exico “finally got America’s attention,” said Gabriel Guerra Castellanos in Mexico City’s El Universal. We are on the front pages of U.S. newspapers, and Mexico is the top story on U.S. television news programs. Unfortunately, it’s all bad news: “organized crime, drug trafficking, executions, complicity, corruption.” Mexico’s drug violence has U.S. security experts spooked. The statistics are certainly frightening; they read more like war casualty reports than crime figures. More than 6,000 people were murdered in drug-related violence in Mexico last year alone. At least three major Mexican cities are now policed by the army because local law enforcement is either too corrupt or too outgunned to cope. The Pentagon actually issued a report last month lumping Mexico with Pakistan as a potential “failed state.”
Look who’s talking, said Mexico City’s Excelsior in an editorial. It takes two to make a cross-border crisis. Almost all of the drug gang violence is concentrated in cities along the U.S. border. In the words of President Felipe Calderón: “A good housecleaning is also needed on the other side of the border. To bring in the drugs, the cartels require corrupt U.S., not Mexican, authorities.” Plus, let’s not forget that the weapons the cartels use to kill Mexicans are smuggled in from America—even U.S. officials admit that. If the drugs being fought over are destined for the U.S. market, and the fighters are armed by U.S. gun dealers, then Mexico’s drug violence must be considered an American problem, as well.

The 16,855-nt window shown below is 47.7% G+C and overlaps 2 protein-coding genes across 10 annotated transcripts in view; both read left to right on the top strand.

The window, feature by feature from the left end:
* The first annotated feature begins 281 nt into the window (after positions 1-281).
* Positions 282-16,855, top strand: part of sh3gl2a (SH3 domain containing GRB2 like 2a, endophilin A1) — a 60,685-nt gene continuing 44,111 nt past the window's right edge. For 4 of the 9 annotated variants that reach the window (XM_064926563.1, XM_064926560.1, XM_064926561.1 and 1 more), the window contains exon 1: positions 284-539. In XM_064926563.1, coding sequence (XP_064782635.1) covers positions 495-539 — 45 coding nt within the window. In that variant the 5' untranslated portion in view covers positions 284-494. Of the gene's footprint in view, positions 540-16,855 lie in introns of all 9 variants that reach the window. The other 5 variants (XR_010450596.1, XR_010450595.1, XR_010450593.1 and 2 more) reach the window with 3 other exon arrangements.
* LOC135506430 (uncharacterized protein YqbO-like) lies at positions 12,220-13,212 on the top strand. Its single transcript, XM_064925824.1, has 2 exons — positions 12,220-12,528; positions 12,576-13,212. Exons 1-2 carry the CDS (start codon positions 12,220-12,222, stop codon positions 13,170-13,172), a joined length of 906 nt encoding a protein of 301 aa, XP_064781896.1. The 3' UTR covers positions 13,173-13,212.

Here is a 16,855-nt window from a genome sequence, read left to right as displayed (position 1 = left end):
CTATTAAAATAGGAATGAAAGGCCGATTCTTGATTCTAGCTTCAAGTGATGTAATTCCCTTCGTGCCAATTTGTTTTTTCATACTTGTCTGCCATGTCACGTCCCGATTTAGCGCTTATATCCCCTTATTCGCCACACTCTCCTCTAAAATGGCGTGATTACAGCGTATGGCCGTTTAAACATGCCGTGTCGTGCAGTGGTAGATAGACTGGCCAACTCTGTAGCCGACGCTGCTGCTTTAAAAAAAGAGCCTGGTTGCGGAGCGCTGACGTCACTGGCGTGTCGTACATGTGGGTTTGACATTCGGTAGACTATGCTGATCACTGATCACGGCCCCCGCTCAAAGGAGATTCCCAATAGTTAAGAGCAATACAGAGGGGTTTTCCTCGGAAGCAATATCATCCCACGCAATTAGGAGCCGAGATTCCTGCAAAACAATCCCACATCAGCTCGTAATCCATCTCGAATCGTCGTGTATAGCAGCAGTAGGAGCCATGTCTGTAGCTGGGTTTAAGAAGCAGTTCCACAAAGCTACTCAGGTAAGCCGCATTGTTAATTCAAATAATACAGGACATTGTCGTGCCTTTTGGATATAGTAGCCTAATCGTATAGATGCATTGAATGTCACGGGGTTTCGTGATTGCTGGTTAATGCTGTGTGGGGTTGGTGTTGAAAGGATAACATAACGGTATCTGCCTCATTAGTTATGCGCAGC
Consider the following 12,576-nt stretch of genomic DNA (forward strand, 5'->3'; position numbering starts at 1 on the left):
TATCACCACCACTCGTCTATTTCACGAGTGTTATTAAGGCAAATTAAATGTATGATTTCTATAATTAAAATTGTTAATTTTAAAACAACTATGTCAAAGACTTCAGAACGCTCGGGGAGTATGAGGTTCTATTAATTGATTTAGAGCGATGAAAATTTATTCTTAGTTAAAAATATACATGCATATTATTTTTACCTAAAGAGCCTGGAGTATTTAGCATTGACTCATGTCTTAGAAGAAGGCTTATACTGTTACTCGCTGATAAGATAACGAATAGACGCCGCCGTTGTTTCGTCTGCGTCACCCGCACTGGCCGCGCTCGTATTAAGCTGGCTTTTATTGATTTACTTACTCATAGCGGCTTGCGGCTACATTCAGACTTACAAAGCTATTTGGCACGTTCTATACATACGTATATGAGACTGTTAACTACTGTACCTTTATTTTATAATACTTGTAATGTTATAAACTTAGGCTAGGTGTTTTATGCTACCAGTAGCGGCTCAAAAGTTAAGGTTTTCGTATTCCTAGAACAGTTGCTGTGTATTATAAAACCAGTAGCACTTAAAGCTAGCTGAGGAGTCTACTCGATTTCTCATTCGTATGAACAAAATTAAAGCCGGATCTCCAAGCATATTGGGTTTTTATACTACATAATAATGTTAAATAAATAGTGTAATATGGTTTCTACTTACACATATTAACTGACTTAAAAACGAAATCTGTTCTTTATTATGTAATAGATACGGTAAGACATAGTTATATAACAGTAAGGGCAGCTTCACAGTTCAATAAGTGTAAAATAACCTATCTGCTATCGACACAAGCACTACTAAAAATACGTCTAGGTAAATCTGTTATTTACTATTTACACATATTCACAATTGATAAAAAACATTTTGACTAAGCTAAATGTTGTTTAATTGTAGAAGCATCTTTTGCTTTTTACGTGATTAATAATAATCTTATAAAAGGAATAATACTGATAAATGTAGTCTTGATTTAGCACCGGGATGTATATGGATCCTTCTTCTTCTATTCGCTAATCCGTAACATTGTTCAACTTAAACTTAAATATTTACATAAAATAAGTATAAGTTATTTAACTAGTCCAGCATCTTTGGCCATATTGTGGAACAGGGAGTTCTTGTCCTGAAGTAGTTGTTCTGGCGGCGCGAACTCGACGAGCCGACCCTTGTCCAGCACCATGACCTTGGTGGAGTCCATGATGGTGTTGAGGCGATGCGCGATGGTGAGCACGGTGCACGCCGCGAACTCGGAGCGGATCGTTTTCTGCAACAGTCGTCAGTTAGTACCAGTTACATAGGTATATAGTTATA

Nice try, said Rafael Cardona in Mexico City’s La Crónica de Hoy. But Mexico can’t blame American gun sales for its violence. After all, “Cain was responsible for killing Abel, not the anonymous manufacturer of that jawbone of an ass.” Nor can we deny that the state lacks control over many of its agencies and institutions. One definition of a state is an entity that has a monopoly on violence. By that standard, Mexico is certainly failing.
Instead of simply getting huffy at the U.S., the government needs to face facts, said Jorge Ramos Ávalos in Monterrey’s El Norte. “I’m tired of hearing government officials say that the frequent killings, kidnappings, and crimes are ‘isolated incidents.’” Over the past three years, 48 million Mexicans have been victims of crime. That’s a lot of isolated incidents. Of course it is “annoying” to be judged by our neighbor to the north. But if we don’t want insulting labels, maybe we should try harder to take control of our own security. “Failed state? No, not yet.” But it may be just a matter of time.
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